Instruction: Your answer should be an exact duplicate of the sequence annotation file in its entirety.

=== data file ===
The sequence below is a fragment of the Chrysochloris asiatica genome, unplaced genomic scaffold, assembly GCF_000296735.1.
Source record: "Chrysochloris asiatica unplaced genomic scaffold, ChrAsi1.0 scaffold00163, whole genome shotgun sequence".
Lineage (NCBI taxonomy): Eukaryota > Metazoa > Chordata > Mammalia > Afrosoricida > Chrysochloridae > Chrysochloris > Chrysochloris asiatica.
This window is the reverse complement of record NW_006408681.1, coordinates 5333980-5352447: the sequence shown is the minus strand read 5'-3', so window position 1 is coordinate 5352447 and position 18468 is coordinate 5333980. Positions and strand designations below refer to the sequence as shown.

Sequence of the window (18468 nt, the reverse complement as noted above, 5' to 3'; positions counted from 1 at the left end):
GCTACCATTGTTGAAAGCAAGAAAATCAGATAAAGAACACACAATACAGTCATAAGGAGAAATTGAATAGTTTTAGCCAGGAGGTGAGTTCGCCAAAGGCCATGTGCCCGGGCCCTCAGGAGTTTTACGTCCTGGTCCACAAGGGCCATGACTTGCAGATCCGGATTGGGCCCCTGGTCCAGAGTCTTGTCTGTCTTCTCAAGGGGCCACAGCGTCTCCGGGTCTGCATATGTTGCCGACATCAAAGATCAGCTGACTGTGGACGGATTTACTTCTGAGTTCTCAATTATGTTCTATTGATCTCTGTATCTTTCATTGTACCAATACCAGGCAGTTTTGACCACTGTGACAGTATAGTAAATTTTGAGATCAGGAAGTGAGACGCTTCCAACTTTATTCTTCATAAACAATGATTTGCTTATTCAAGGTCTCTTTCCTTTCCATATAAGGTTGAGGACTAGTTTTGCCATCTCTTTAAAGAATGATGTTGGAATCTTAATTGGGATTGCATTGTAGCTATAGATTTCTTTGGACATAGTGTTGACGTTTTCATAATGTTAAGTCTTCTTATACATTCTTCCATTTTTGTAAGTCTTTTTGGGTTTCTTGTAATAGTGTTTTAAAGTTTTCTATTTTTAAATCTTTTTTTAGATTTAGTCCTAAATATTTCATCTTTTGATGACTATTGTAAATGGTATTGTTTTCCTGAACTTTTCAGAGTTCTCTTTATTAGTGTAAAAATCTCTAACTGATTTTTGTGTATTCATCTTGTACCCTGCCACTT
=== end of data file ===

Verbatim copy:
The sequence below is a fragment of the Chrysochloris asiatica genome, unplaced genomic scaffold, assembly GCF_000296735.1.
Source record: "Chrysochloris asiatica unplaced genomic scaffold, ChrAsi1.0 scaffold00163, whole genome shotgun sequence".
Lineage (NCBI taxonomy): Eukaryota > Metazoa > Chordata > Mammalia > Afrosoricida > Chrysochloridae > Chrysochloris > Chrysochloris asiatica.
This window is the reverse complement of record NW_006408681.1, coordinates 5333980-5352447: the sequence shown is the minus strand read 5'-3', so window position 1 is coordinate 5352447 and position 18468 is coordinate 5333980. Positions and strand designations below refer to the sequence as shown.

Sequence of the window (18468 nt, the reverse complement as noted above, 5' to 3'; positions counted from 1 at the left end):
GCTACCATTGTTGAAAGCAAGAAAATCAGATAAAGAACACACAATACAGTCATAAGGAGAAATTGAATAGTTTTAGCCAGGAGGTGAGTTCGCCAAAGGCCATGTGCCCGGGCCCTCAGGAGTTTTACGTCCTGGTCCACAAGGGCCATGACTTGCAGATCCGGATTGGGCCCCTGGTCCAGAGTCTTGTCTGTCTTCTCAAGGGGCCACAGCGTCTCCGGGTCTGCATATGTTGCCGACATCAAAGATCAGCTGACTGTGGACGGATTTACTTCTGAGTTCTCAATTATGTTCTATTGATCTCTGTATCTTTCATTGTACCAATACCAGGCAGTTTTGACCACTGTGACAGTATAGTAAATTTTGAGATCAGGAAGTGAGACGCTTCCAACTTTATTCTTCATAAACAATGATTTGCTTATTCAAGGTCTCTTTCCTTTCCATATAAGGTTGAGGACTAGTTTTGCCATCTCTTTAAAGAATGATGTTGGAATCTTAATTGGGATTGCATTGTAGCTATAGATTTCTTTGGACATAGTGTTGACGTTTTCATAATGTTAAGTCTTCTTATACATTCTTCCATTTTTGTAAGTCTTTTTGGGTTTCTTGTAATAGTGTTTTAAAGTTTTCTATTTTTAAATCTTTTTTTAGATTTAGTCCTAAATATTTCATCTTTTGATGACTATTGTAAATGGTATTGTTTTCCTGAACTTTTCAGAGTTCTCTTTATTAGTGTAAAAATCTCTAACTGATTTTTGTGTATTCATCTTGTACCCTGCCACTT